Kabbalah 365 is full of 365 great nuggets for living life. Words of wisdom from wise old sages — some who passed away many centuries ago. What was your biggest challenge in compiling this collection?
Gershon Winkler: Locating hundreds of such teachings with which I’d been familiar from studying many years ago or from oral traditions in which I’d been marinated over the decades. I could have finished the book in a day or two had I simply left out the sources. But it felt extremely important to me to include the sources since most of these teachings would be otherwise met with skepticism by people unfamiliar with the more aboriginal language of Judaism, which would be most people, Jews and non-Jews alike. They would be reading something like, the spirits of animals communicate through the sounds that animals make, or each of the four directions has an animal assigned to it, as well as a color akin to those of the Native Americans, and a spirit as well — and the response would surely be something like “He’s disguising Native American stuff as Jewish.” This is something I am often accused of, until I take out the old Hebrew or Aramaic Jewish texts and actually show the sources. This is what I do in the book and it took a lot of re-examining and going to special Jewish libraries to re-examine old manuscripts or microfilms thereof.
I noticed a very strong nature theme running through a lot of your collection. Do you think modern Judaism is getting too far removed from nature?
Gershon Winkler: Yes, and that is why I wrote this book as well as my earlier book Magic of the Ordinary: Recovering the Shamanic in Judaism. I wanted to remind my people of their original roots in earth-based spirituality, and how that got swept from under them by the tides of tragic historical circumstances. We are a land people. Over 240 instructions in our Torah had to do with the earth and with animal care. We were once twelve unique tribes, each with a particular animal, plant, or earth totem. And, as both books demonstrate, our ancestors were obsessed with the magic of the earth, the stars, the planets, the animals, and no less the spirits of each; they saw the earth and the planets not as some dead weight floating in space but as living organisms. The 11th-century Rabbi Moshe ben Maimon (Maimonides), for example, wrote nonchalantly how the divine consciousness of the stars and planets are greater than that of the human and a little lower than that of the angels. And he wasn’t even considered a Kabbalist.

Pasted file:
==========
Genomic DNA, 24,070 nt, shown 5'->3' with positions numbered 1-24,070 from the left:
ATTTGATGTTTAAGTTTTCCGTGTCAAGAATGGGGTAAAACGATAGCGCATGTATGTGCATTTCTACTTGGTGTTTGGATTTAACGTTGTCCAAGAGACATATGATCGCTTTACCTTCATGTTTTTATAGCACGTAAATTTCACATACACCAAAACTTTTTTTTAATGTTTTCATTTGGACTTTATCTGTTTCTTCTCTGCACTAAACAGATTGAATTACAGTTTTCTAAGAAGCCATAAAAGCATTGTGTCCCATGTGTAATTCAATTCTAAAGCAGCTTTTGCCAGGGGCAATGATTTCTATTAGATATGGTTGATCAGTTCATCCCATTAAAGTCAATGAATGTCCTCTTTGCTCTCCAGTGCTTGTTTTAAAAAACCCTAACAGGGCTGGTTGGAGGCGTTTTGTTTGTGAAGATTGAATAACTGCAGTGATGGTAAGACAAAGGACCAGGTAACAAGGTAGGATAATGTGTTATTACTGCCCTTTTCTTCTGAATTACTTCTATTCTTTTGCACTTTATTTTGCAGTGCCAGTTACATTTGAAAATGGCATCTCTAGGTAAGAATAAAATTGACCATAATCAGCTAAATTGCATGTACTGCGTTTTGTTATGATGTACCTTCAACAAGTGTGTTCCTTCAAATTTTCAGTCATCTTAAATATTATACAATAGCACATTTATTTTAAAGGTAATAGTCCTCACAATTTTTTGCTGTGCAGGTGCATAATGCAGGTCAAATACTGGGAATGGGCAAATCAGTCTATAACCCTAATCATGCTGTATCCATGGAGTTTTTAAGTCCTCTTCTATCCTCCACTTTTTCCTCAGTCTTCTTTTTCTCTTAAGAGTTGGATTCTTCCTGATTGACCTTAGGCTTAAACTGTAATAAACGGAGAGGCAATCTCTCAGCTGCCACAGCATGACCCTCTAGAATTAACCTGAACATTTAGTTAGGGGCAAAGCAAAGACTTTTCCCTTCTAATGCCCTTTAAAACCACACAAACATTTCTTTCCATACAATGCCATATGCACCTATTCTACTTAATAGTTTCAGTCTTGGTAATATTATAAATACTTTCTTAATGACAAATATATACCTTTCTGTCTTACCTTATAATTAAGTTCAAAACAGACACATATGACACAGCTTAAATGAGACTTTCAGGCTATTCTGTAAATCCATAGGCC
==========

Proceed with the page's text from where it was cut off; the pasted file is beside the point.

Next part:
What is your favorite day from your book?
Gershon Winkler: Day 366. My second favorite is Day 298, a teaching from that rationalist rabbi mentioned before, Moshe ben Maimon, who wrote: “The primary source of confusion in our search for the meaning of the universe as a whole, or even of its parts, is rooted in our mistaken assumption that all of existence is for our sake alone.” I really believe this, that so much of our turmoil, inner and outer, is a result of our glib assumptions that we know anything about this world. We have lost our sense of wonder. These teachings remind us of that. We think in absolutes. The fact is, there are no absolutes. And of this, my friend, I am absolutely certain.